Asia-Pacific should look inward to foster disaster preparedness, expert says

Distrubution of humanitarian relief to population affected by Typhoon Haiyan in the Philippines. Photo by: K. Eleazer / UNHCR / CC BY-NC

BANGKOK — Despite evidence that points to economic and social benefits of disaster preparedness, it can still be a hard sell for governments or corporations focused on short-term wins, according to Hans Guttman, executive director of the Asian Disaster Preparedness Center.

Asia and the Pacific comprises the most disaster-prone area in the world, and the vast variety of disasters still complicates preparedness and response in a region where risk is now outpacing resilience, according to the United Nations Economic and Social Commission for Asia and the Pacific’s 2017 disaster report.

Intensive disasters such as earthquakes and cyclones most often make headlines. But it is “extensive” disasters including persistent flooding, coastal erosion, and small or medium storms, that can cause more cumulative damage, especially for the poor.

Statistics sometimes serves to shroud the full economic and social effects of these types of disasters in developing nations, and Guttman warns of placing too much emphasis on such figures: “The headline grabbing ones are the ones that show up in the statistics, which we then use in portraying the costs of disaster,” he said.

Laos, for example, is not statistically considered prone to large disasters, but suffers annual small weather-related events and impacts that claim lives and exacerbate existing issues, he said. Drought, too, poses complications in many developing nations when few people die and disaster isn’t declared, yet thousands are plunged back into poverty.

Development agencies and large corporations, as well as better regional cooperation can play an even bigger role in mainstreaming preparedness to mitigate some of this, he said.

As an example of what he’d like to see more of, Guttman pointed to the formation in 2016 of “One ASEAN, One Response,” a declaration signed to strengthen cooperation and coordination mechanisms in responding to disasters to achieve faster response, mobilize greater resources, and establish stronger coordination. There is now an ASEAN store in Thailand and another in Malaysia that house supplies for disasters that ASEAN members can draw from, Guttman said.

The ADPC is more involved than ever in Regional Consultative Committee on Disaster Management, he added, which provides an informal mechanism for development of action strategies for disaster reduction in the region and promotion of cooperative programs on a regional and subregional basis.

“There’s still a lot of gains to be made there … there’s never enough development assistance, but we can leverage competencies from countries within Asia. The Philippines are good at looking at these risks, China has a huge cadre of people experienced with floods, Russia has experts in dealing with forest fires. Instead of always bringing in people from the outside, let’s foster countries here to share and train each other.”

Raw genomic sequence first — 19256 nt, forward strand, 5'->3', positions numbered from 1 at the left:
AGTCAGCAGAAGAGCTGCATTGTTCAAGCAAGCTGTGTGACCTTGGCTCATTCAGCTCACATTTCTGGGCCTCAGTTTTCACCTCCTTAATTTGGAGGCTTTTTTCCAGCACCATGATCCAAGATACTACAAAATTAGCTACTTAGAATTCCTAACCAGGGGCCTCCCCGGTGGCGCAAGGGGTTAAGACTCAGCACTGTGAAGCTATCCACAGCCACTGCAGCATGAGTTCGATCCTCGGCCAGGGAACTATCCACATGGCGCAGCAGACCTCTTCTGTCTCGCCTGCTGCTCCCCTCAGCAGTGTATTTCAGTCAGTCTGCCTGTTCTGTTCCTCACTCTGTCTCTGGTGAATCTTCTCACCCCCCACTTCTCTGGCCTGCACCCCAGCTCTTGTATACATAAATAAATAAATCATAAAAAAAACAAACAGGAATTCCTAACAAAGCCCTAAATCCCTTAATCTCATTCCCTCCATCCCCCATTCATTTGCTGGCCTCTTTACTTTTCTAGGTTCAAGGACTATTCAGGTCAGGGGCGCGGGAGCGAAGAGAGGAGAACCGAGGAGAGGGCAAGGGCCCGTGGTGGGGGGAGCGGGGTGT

Guttman is optimistic that greater private sector engagement will also serve to strengthen preparedness in coming years.

“Our experience in engagement with the private sector has been very positive,” he said. “In the past, ourselves and many actors in the area of preparedness and disaster management have failed a little bit in providing clarity on where the opportunities lie and advising how they can be involved.”

During Thailand’s devastating 2011 floods, for example, one of the biggest problems wasn't for large companies themselves, which had continuation plans and were up and running in a matter of weeks. Instead it was their suppliers that had been wiped out. In response, they extended their business continuation planning for their suppliers and their supply lines, Guttman said, a practice that has since been taken up throughout the private sector.

He’d also like to see government agencies try to raise the awareness among small and medium enterprise with no disaster preparedness plans: “Business continuation, and in some cases the entry into it, is a little bit too high for many of them, but there are possibilities of course of governments coming in to subsidize part of it because it's in their interest also that these companies recover.”

Guttman sees the development sector’s role as communicator and convener of many of these ideas, including advising that disaster preparedness should be part of investment decisions when it comes to infrastructure in earthquake-, flood- or landslide-prone areas.

“The development sector needs to assist in making sure that that is understood by the people who make these decisions,” he said. “Over the years, a lot of [development professionals] have been better, including myself, in fitting in environmental aspects, like social and environmental impact assessments. In a similar way, there has to be considerations of where can you fit in and where is it appropriate to deal with disaster preparedness.”

About the author

  • Kelli Rogers

    Kelli Rogers is an Associate Editor for Devex. Based on the U.S. West Coast, she works with Devex's team of correspondents and editors around the world, with a particular focus on gender. She previously worked as Devex’s Southeast Asia correspondent based in Bangkok, covering disaster and crisis response, resilience, women’s rights, and climate change throughout the region. Prior to that, she reported on social and environmental issues from Nairobi, Kenya. Kelli holds a bachelor’s degree in journalism from the University of Missouri, and has since reported from more than 20 countries.